Why Black People Love Paramore

Clarissa Brooks
3 min readJul 31, 2018
Lindsey Brynes/NPR.Org

Most of my memories of music and finding new genres of music at a young age all began on a school bus, in a shared seat. A friend or boy I liked shared an earbud with me and I was sucked into a world of music unknown to me. In this case, it was Emilia Ruiz, one of my closest friends in middle school who introduced me to Rebelde, pozole and a love alternative rock music that clings to me. I found the soundtrack of my childhood with a innocence and fervor that I still hold dearly.

Paramore, the 2004 grammy awarded American rock band from Franklin, Tennessee was the beginning for a lot of Black kids struggling through middle school and suffering the trials of existing as a tween. Members Hayley Williams, Zac Farro, Taylor York and past members gave us the soundtrack to the middle space between youth and adolescence. Black kids like myself who felt too black to go to warped tour but knew every lyric. Through a decade of music and five albums, Paramore was an entry point for many us to be weird, emotional and find the lost roots of rock and alternative music that has always excluded Black folks.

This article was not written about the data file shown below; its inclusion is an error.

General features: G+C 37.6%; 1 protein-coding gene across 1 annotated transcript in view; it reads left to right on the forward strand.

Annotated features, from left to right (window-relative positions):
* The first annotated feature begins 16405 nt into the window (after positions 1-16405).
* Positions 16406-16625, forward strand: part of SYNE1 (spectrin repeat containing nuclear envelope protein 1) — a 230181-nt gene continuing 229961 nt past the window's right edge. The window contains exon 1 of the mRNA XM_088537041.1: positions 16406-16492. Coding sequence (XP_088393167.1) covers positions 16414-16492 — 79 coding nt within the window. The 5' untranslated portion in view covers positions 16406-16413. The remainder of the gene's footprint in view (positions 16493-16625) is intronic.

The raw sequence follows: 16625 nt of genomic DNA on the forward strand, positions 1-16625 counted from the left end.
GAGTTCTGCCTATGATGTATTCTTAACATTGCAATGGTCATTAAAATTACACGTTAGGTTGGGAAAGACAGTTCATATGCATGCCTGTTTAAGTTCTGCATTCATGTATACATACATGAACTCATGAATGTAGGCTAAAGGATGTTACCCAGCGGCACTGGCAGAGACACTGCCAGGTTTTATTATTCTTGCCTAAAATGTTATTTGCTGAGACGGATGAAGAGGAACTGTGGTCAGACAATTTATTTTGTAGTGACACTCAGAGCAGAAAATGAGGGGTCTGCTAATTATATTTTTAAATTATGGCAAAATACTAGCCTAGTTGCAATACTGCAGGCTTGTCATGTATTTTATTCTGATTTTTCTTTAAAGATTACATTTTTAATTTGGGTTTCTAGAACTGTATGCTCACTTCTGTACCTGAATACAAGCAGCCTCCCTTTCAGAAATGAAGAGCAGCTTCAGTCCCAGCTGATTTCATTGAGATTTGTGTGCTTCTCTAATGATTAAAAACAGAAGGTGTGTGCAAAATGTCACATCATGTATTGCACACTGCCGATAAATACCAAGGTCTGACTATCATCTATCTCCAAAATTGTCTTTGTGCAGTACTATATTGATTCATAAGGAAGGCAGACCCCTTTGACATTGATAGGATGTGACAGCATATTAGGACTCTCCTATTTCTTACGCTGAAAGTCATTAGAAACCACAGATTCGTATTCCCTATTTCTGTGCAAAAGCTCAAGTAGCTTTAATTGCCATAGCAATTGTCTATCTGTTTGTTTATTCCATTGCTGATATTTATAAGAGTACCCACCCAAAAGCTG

For me, it began a freefall into alternative, rock and emo music that broke me out of the confines of hip-hop and in some ways brought more emotional space than other genres. As a confused, frustrated and quiet 13-year-old, Paramore, Fall Out Boy, Green Day, Blink 182 and Panic At The Disco gave validity to the feelings I had but couldn’t articulate.

From the angsty glory of Misery Business, the maturity of their album Brand New Eyes and the color of chaos of that is Self Titled, most of my own heartbreaks have been healed by the crooning of frontwoman and icon Hayley Williams. I felt a connection to the uncomfortable and visible growing pains of the band in their music.

I think that’s the reason Black people love Paramore, it’s the nostalgia and collective growth. Paramore grew as we did and its music was just as honest, vulnerable and scared as all of us. Something that I’m assuming a generation of black kids growing up in the late 2000’s needed. While I hadn’t been as aware of Paramore’s break up in most recent years I came back to the group in the most destined way. I had left college for a semester and was very lost, alone and unsure of anything in my life. Paramore released After Laughter in 2017, an…

Clarissa Brooks

a freedomways movement journalist fellow. writer. community organizer. A lover of all the complicated bits of this world. https://clarissambrooks.contently.com/